It’s a snap-and-go world for babies these days. Infants in bucket seats get clicked into and out of the car. Kids get strapped into strollers and high chairs, and propped up in ExerSaucers and Bumbos. With my third child, Stella, we used these kinds of baby-containment contraptions a lot more, and my mommy guilt went into overdrive. It seemed much better to keep her in an ExerSaucer than lying on the floor, where she was at risk of being stepped on by her two older brothers. It’s tough to find the right mix of what’s best for everyone in your family.
We are implementing bad habits “Babies are containerized for most of the day,” says Doreen Bolhuis, founder of GymTrix, a DVD fitness program that encourages “physical literacy” for small children. A new review by The Canadian Society for Exercise Physiology (CSEP) found that 80 percent of waking time during a child’s early years (ages zero to four) is spent doing sedentary activities such as watching TV or sitting in a stroller when they should be wiggling around on a blanket, or activity mat, reaching for toys. “We are unwittingly teaching a sedentary lifestyle to our children,” says Bolhuis.
The health implications of “containerized” babies aren’t about weight or laziness – they’re more about how physical movement optimizes brain development.
Movement is critical “Activity builds the brain connection,” says Eileen Viloria-Tan, a public health nurse supervisor. Movement is a critical factor in the development of gross and fine motor skills, as well as cognitive skills such as language and the ability to pay attention.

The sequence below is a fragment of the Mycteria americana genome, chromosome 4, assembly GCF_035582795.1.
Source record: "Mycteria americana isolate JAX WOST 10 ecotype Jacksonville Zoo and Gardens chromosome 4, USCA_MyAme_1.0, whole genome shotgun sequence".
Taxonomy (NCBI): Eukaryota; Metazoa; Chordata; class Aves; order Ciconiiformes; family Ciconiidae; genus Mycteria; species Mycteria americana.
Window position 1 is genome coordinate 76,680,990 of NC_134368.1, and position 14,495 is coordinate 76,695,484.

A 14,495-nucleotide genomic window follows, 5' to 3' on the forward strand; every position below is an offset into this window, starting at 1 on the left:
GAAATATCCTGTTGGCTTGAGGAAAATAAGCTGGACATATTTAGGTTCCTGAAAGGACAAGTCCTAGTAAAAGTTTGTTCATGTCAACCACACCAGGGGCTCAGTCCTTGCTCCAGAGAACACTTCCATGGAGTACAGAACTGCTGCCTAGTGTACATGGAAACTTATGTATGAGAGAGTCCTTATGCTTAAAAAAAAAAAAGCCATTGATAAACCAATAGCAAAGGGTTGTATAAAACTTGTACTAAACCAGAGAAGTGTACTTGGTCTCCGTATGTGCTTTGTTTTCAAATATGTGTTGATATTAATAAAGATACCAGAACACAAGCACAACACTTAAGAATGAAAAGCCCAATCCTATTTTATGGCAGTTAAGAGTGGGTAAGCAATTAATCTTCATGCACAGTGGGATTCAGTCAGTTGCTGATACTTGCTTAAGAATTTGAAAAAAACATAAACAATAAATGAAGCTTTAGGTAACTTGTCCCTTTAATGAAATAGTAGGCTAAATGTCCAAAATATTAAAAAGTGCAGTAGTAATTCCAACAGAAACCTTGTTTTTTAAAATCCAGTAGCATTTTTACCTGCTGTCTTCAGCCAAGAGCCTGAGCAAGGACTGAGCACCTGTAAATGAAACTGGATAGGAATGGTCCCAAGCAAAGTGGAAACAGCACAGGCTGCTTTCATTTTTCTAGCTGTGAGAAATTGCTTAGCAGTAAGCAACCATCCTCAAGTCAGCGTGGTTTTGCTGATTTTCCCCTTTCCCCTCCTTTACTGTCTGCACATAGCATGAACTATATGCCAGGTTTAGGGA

To help get little kids moving again, the CSEP recently released its first activity guidelines for kids four and younger. Infants under age one should be physically active several times a day, particularly through interactive floor-based play lasting anywhere from two to 40 minutes. Prolonged sedentary activity should last no more than an hour.
Room to move “A few decades ago, babies spent most of their waking hours playing on blankets on the floor,” says Bolhuis. She advocates a return to the basics: Younger babies need tummy time, while older babies can sit and play with toys and eventually learn to move and explore. While playpens create a safe environment, Viloria-Tan also recommends limiting the time your child spends there. “The more room to play the better,” she says.
Babies who are used to being “containerized” may be fussy at first when left on the floor because it’s new – and it’s harder work for them. But don’t give up. Introduce simple toys that are new to your child and, whenever time allows, get down on their level and help them play.
A version of this article appeared in our July issue with the headline “Room to move,” p. 48.
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